Monday, February 28, 2011

Conflicting over conflict

There are those who say a genre book needs tension on every page. I think I agree with that, mostly. I do have a critique partner who soundly rejects that idea. For literary fiction, I'll agree with her, but for mysteries, thrillers, romance, speculative fiction, I think you gotta have it. If not on every page, at least in every scene.

Once things get going, I don't mind a let up and some relaxation. Let the heroine have a nice dinner with the guy, let the sleuth relax in the tub with candles and bubbles for an evening, let the spy find comfort in a soft, warm bed with a soft, warm body.

But not for more than a page or so!

How to write conflict and tension? The most obvious is to put obstacles in the way of the protagonist's goals. But that's already built in with your plot, most probably. What other kinds of conflict will keep the reader reading?

Your characters can have inner conflicts based either on the situations they're facing, or relationships with other characters. Or even aspects of their own personalities they're unhappy with and want to change--bad habits, addictions, disastrous relationships.

I love it when two or three characters have conflicting goals and something has to give. I also appreciate a built-in ticking bomb. Not literally a bomb, of course, although it could be, but a situation that must resolved within a given time period. This is the ultimate tension as the characters race against the clock to save the heir, rescue the prince, find the device that will end the world as we know it, etc.

Tension can even build when nothing overt is happening. This has to be set up, though. The reader has to know that something is brewing in the background while things are going smoothly. She has to know that the Sunday driver is heading toward a washed out bridge, just beyond the sharp bend. Or that the elderly man walking the Yorkie is about to pass the meth lab house where the three pit bulls have figured out how to get out of the chain link fence.  Or that the delicious apple pie ala mode has probably been poisoned.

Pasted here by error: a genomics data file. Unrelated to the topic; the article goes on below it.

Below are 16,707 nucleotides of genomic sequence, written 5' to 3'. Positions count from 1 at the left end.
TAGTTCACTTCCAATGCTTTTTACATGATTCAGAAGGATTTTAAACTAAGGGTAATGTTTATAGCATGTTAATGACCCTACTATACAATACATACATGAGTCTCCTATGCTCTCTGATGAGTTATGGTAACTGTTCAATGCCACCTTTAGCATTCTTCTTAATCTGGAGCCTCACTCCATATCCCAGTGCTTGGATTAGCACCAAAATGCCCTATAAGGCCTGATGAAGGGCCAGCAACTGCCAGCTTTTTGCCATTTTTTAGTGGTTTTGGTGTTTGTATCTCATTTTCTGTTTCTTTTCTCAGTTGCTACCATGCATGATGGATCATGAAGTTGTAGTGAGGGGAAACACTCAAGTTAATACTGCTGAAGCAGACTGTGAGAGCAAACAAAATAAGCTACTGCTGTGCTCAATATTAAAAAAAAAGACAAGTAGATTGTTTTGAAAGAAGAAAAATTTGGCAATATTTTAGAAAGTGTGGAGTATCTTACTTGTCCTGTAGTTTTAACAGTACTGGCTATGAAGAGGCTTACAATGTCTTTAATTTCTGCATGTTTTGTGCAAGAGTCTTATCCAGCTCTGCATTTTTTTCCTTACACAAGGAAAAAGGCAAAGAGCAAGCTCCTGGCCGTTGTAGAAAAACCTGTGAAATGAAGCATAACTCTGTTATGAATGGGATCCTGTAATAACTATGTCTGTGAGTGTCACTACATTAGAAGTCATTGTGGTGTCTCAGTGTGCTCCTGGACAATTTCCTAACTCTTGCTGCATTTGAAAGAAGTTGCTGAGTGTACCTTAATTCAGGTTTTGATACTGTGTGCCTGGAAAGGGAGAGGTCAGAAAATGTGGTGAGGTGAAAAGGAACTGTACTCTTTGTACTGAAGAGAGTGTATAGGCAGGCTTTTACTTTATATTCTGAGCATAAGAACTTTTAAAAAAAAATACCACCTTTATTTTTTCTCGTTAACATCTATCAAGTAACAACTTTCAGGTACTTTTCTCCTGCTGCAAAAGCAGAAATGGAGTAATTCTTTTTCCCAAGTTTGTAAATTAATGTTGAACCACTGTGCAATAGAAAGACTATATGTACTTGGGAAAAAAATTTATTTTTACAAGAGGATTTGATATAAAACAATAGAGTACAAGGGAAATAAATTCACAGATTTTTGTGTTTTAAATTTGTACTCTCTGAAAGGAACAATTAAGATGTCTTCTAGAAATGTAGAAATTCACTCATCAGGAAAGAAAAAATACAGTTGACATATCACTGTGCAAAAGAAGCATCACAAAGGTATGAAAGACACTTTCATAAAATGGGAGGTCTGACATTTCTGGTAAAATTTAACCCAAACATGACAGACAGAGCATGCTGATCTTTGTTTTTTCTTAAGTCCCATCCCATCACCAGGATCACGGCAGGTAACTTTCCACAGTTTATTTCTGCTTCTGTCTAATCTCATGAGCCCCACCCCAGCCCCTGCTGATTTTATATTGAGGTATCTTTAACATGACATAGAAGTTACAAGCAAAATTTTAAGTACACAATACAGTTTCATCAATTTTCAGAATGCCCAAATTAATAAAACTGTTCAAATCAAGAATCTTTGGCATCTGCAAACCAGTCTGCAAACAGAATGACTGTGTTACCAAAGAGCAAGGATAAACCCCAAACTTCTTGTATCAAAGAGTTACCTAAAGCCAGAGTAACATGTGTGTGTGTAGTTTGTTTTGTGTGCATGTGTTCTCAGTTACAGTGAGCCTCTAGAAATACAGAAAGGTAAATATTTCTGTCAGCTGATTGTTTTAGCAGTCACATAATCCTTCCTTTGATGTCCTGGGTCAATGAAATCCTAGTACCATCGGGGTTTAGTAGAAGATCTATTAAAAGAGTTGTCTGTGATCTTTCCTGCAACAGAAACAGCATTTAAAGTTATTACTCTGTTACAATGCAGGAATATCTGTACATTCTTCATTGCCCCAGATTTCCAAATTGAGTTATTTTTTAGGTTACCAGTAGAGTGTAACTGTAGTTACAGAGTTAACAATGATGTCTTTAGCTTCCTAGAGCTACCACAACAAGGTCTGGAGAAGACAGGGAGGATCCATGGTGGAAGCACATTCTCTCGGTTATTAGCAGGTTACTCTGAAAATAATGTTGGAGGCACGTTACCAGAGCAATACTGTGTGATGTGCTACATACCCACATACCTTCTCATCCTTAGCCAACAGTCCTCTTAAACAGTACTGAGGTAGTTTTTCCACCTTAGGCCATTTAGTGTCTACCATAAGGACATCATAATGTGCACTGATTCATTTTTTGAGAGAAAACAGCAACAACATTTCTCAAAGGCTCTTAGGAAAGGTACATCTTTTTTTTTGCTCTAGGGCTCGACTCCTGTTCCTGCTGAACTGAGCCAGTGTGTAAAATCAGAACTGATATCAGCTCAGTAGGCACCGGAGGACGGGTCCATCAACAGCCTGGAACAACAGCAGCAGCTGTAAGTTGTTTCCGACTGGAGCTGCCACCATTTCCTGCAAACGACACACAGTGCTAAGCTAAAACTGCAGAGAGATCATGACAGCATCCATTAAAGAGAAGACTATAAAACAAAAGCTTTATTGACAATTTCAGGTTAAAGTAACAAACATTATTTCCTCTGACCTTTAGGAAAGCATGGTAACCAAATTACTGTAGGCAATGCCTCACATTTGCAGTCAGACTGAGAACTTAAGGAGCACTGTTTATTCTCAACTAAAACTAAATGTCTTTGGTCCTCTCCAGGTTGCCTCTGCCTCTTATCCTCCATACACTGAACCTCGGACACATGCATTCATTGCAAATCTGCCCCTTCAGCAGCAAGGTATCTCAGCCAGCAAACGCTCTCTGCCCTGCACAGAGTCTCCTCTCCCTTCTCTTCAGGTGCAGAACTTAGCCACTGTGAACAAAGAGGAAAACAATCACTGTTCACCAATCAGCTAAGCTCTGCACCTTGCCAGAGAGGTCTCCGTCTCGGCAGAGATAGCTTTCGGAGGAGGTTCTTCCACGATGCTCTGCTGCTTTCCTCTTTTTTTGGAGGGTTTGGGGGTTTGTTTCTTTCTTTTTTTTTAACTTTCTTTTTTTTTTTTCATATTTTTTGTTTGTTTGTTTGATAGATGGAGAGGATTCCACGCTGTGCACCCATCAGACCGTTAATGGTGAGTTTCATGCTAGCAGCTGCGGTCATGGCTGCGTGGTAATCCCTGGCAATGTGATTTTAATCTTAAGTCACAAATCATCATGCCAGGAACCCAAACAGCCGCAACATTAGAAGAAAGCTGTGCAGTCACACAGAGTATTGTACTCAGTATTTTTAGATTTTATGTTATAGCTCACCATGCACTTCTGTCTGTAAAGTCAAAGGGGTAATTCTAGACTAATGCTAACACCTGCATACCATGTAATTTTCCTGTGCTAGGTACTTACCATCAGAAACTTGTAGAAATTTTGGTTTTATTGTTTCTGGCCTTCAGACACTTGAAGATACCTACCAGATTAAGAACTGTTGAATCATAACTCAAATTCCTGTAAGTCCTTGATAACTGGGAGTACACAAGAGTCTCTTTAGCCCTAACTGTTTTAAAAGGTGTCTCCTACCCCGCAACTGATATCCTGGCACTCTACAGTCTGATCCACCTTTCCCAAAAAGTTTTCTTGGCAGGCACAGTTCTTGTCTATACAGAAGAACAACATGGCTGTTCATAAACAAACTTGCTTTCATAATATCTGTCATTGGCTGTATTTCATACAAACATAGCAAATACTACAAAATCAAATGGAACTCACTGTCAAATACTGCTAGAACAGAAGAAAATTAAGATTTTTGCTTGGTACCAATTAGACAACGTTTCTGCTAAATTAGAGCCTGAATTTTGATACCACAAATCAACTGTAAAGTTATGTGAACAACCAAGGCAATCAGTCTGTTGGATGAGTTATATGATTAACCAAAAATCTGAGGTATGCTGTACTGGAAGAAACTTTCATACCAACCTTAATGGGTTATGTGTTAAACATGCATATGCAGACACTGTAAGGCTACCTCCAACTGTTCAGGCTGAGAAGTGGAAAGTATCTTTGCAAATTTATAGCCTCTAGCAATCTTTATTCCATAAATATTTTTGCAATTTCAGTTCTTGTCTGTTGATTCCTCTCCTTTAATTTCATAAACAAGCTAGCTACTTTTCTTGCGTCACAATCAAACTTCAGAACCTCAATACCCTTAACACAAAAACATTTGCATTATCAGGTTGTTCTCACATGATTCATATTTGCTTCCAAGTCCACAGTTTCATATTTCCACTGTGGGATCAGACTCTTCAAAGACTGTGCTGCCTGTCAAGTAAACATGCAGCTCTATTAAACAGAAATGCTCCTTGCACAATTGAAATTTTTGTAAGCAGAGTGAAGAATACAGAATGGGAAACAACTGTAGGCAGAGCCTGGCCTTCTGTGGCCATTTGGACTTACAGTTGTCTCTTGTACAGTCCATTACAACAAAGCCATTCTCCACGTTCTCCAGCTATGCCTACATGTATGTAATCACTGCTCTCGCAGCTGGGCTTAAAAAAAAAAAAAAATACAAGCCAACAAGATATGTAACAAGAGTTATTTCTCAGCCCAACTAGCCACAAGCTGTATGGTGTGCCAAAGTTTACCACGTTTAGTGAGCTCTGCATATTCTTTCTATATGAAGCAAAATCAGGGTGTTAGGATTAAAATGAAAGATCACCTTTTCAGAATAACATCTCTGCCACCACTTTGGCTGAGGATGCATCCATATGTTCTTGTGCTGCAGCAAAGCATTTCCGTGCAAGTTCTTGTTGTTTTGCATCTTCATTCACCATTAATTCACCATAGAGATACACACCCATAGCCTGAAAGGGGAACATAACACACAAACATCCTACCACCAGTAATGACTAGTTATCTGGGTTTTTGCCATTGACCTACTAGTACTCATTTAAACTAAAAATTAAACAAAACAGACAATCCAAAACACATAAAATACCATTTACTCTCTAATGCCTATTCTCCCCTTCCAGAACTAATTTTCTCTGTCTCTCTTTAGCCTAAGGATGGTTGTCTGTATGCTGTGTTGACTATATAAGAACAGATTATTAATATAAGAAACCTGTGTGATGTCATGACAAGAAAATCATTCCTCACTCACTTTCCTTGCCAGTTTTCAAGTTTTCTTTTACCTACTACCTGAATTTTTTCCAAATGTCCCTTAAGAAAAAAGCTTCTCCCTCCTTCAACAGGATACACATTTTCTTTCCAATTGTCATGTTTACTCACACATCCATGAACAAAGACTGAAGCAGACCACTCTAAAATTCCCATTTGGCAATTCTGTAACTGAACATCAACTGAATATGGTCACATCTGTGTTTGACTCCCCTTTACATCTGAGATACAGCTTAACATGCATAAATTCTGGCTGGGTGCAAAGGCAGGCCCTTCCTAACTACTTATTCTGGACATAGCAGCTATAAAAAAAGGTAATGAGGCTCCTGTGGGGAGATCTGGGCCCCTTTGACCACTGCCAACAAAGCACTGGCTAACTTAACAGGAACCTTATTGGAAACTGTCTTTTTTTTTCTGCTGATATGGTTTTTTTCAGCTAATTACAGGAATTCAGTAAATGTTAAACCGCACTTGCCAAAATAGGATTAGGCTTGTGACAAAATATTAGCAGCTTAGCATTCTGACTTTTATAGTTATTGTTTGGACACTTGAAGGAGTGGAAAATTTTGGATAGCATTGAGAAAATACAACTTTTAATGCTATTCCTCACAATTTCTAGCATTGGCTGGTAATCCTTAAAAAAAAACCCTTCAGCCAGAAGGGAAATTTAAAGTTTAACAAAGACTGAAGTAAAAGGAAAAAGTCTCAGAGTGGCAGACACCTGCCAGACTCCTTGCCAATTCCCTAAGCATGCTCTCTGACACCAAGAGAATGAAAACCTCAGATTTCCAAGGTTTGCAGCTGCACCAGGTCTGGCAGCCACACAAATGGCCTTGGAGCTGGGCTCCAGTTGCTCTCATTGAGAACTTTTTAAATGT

Weather can create conflict for you, too. Impending storms, tornado sightings, earthquakes, floods. I like to use weather for mood, but also, occasionally, to put the characters into just a little more peril than they're already in.

What other good types of conflict have you read lately? Or maybe you've written them? 

“Picture of Captain Awata, Who Fights Furiously with His Celebrated Sword in the Assault on Magongcheng in the Pescadores”
This photographic image was published before December 31st 1956, or photographed before 1946 and not published for 10 years thereafter, under jurisdiction of the Government of Japan. Thus this photographic image is considered to be public domain according to article 23 of old copyright law of Japan and article 2 of supplemental provision of copyright law of Japan.

Wednesday, February 23, 2011

Keywords: Why are they important?